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Targeting Human Cellular Functions To Prevent Microbial Infections

The cost of developing new antimicrobial drugs can be prohibitive, particularly when the treatment is effective against only one type of microbe. Additionally, antimicrobial drug discovery and use are continually subject to compromise by the emergence of antimicrobial resistance, which makes the products less effective. The development of therapies that target functions inherent to the microbe’s host organism is a potential solution to both of these challenges. Ongoing research continues to identify specific host functions and pathways that are required for infection by unrelated pathogens.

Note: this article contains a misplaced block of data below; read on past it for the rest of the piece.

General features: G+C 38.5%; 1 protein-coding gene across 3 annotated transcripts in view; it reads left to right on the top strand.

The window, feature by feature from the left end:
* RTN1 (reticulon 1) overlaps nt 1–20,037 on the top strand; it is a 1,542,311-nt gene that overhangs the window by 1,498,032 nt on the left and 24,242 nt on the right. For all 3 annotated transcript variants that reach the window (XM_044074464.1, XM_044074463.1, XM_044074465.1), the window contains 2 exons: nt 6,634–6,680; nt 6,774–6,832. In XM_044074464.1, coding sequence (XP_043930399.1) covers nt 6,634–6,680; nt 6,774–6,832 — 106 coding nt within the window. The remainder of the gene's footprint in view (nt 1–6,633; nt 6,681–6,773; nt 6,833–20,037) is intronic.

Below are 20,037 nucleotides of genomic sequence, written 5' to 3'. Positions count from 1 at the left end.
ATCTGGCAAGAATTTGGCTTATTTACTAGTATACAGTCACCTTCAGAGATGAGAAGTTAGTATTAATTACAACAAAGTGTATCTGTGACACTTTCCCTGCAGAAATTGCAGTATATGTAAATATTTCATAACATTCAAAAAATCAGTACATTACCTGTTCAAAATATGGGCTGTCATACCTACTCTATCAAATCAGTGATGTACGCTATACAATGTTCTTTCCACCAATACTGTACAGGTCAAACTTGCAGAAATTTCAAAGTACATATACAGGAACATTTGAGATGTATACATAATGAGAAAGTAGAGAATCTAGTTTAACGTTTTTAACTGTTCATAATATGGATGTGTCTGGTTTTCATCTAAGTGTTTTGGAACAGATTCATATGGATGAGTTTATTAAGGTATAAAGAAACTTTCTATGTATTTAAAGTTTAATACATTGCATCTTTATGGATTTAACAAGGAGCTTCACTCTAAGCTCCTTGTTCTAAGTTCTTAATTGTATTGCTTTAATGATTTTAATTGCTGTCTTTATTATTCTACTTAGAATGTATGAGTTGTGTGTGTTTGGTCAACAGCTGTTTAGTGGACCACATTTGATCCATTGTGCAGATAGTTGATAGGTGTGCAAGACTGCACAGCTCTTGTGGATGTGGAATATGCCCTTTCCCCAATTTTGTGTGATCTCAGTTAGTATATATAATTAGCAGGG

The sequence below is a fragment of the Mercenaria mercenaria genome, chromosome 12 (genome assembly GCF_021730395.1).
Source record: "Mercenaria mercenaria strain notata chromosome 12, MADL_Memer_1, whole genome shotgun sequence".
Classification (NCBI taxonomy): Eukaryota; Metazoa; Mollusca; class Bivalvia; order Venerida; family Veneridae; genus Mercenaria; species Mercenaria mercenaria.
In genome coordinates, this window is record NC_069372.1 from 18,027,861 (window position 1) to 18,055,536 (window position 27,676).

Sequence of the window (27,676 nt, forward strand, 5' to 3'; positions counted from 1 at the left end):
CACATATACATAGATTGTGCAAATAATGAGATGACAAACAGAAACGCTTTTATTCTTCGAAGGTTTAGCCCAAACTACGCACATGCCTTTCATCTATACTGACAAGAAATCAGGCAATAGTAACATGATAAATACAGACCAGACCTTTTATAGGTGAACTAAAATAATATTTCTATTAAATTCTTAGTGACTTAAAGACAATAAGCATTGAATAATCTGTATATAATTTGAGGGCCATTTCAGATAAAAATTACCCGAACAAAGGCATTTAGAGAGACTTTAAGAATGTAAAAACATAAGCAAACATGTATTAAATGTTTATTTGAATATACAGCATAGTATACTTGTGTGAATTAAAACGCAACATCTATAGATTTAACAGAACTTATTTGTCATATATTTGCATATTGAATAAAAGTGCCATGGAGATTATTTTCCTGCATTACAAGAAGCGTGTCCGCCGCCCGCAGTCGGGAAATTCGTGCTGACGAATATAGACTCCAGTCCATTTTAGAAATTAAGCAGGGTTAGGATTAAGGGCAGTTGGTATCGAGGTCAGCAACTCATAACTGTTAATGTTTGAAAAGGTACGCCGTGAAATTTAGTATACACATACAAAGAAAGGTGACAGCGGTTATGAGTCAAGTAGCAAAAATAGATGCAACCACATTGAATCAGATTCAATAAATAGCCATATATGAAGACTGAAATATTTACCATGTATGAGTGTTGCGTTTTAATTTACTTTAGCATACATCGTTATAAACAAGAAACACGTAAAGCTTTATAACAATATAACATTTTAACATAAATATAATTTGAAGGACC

The purpose of the NIAID Host-Targeted Interventions as Therapeutics for Infectious Diseases program, announced in FY 2011, is to discover and develop treatments that target host functions required for infection, replication, spread, and/or disease development by priority pathogens. Research suggests that an intervention that targets an essential host function would have broad-spectrum efficacy. Moreover, targeting a host function reduces selective pressure on the microbe to acquire resistant mutations, making resistance less likely to emerge. By using the knowledge of how microbes cause disease to develop drugs targeted against host functions, significant steps could be made toward treating many microbial threats, including priority pathogens deemed highly threatening to public health.

Last Updated January 08, 2013

Last Reviewed January 08, 2013